This could easily be mistaken for your standard L.A. fashion show, but there is a little work involved for the counselors, and a few take it pretty seriously.

Tate’s theatrics lit up campers’ faces, but Hurts, channeling former coach Nick Saban, was more in-your-face and hands-on with teaching. The son of a high school coach moved kids’ hips into position and sped up tempo between reps. His voice boomed at times to get kids’ attention. Whether working with third-graders or with high schoolers with recruiting profiles, Hurts was the total teacher.

“To truly make an impact on somebody, you have to show them that you care,” Hurts said. “I know for dang sure I’m very passionate about the game — I love the game — so any kid who takes the time out of his day to put the investment into a camp like this, I’m going to dang sure try and help them the best way I can.”

Starkel took the same approach, at one point trying to semi-seriously teach younger campers how to effectively run the zone-read.

“These kids are out here working their tails off. I know they want to learn, so I’m going to coach them like how I want someone to coach me,” Starkel said. “I’m not going to B.S. them and not give them my full ability. It’s so rewarding just to see these kids grow and learn the game of football and what it is to be a quarterback. Just from Day 1 to Day 2, you can see a difference how they’re taking their drops or how they’re doing their play-actions.”

A weekend away from the pressures of campus and team life provided these players with a chance to slow down and bond with others just like them. Quarterbacks are already wired differently, and hanging with other QBs in a relaxed environment can be comforting, Tate said. There’s a much-needed laid-back vibe guys had during the weekend that helped settle the anxieties spring ball and looming summer workouts create.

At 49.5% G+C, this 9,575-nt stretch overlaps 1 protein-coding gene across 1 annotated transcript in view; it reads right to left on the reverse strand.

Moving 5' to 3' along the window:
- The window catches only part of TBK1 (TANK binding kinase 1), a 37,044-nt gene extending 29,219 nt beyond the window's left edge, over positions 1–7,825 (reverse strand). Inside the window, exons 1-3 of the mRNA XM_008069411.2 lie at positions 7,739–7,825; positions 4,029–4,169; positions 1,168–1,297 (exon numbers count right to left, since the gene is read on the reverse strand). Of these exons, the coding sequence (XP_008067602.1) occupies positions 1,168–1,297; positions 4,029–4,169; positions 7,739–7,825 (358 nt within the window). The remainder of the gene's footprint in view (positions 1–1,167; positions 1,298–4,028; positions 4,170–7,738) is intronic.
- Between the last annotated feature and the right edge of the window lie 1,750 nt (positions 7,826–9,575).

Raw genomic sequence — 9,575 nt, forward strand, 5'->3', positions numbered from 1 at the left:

“I don’t think people really know what being a quarterback is like, unless you’re a quarterback,” Tate said. “It’s a fun experience to be here with these guys who all understand the things that we’re going through. It’s nice to meet somebody and be able to relate to them.”

But don’t be fooled, when it was time to crank up the competitive juices, they came alive. There was no better example than the long-toss team competition.

Tate led things off for the counselors, who were divided into teams of five, with a 68-yard bomb. He was eventually dethroned by UCLA’s Dorian Thompson-Robinson and his 70-plus-yard pass.

A couple of slips by Oklahoma’s Spencer Rattler kept him under the 60-yard mark, and his performance was crushed by a 67-yard heave from Starkel.

Maalik Murphy, a 2022 quarterback prospect from local Serra High, stole the show with a 74-yard toss, but the man of the hour was D.J. Uiagalelei, a Clemson commit and 2020 ESPN 300 member who launched three passes 70-plus yards to eventually crown Patterson’s team as champions.

“It’s good competition,” Uiagalelei said. “You want to see where you stack up with them.”

Subconsciously, every one of these quarterbacks compared himself to the others in some way over the weekend, but for the most part, this fraternity of QBs got together to unwind.

For a couple of days, selfies and high-fives replaced bench reps and sprints. Ninety-degree heat and suffocating Southern humidity was traded for 70 degrees and a sea breeze.

Just before classes and full-throated strength coaches consume their lives, a handful of quarterbacks met near Hollywood for one last reboot before returning to normalcy.

“I’ve been working my butt off these last couple of weeks getting ready for summer workouts, so coming out here is like the great little cherry on top of summer vacation,” Starkel said.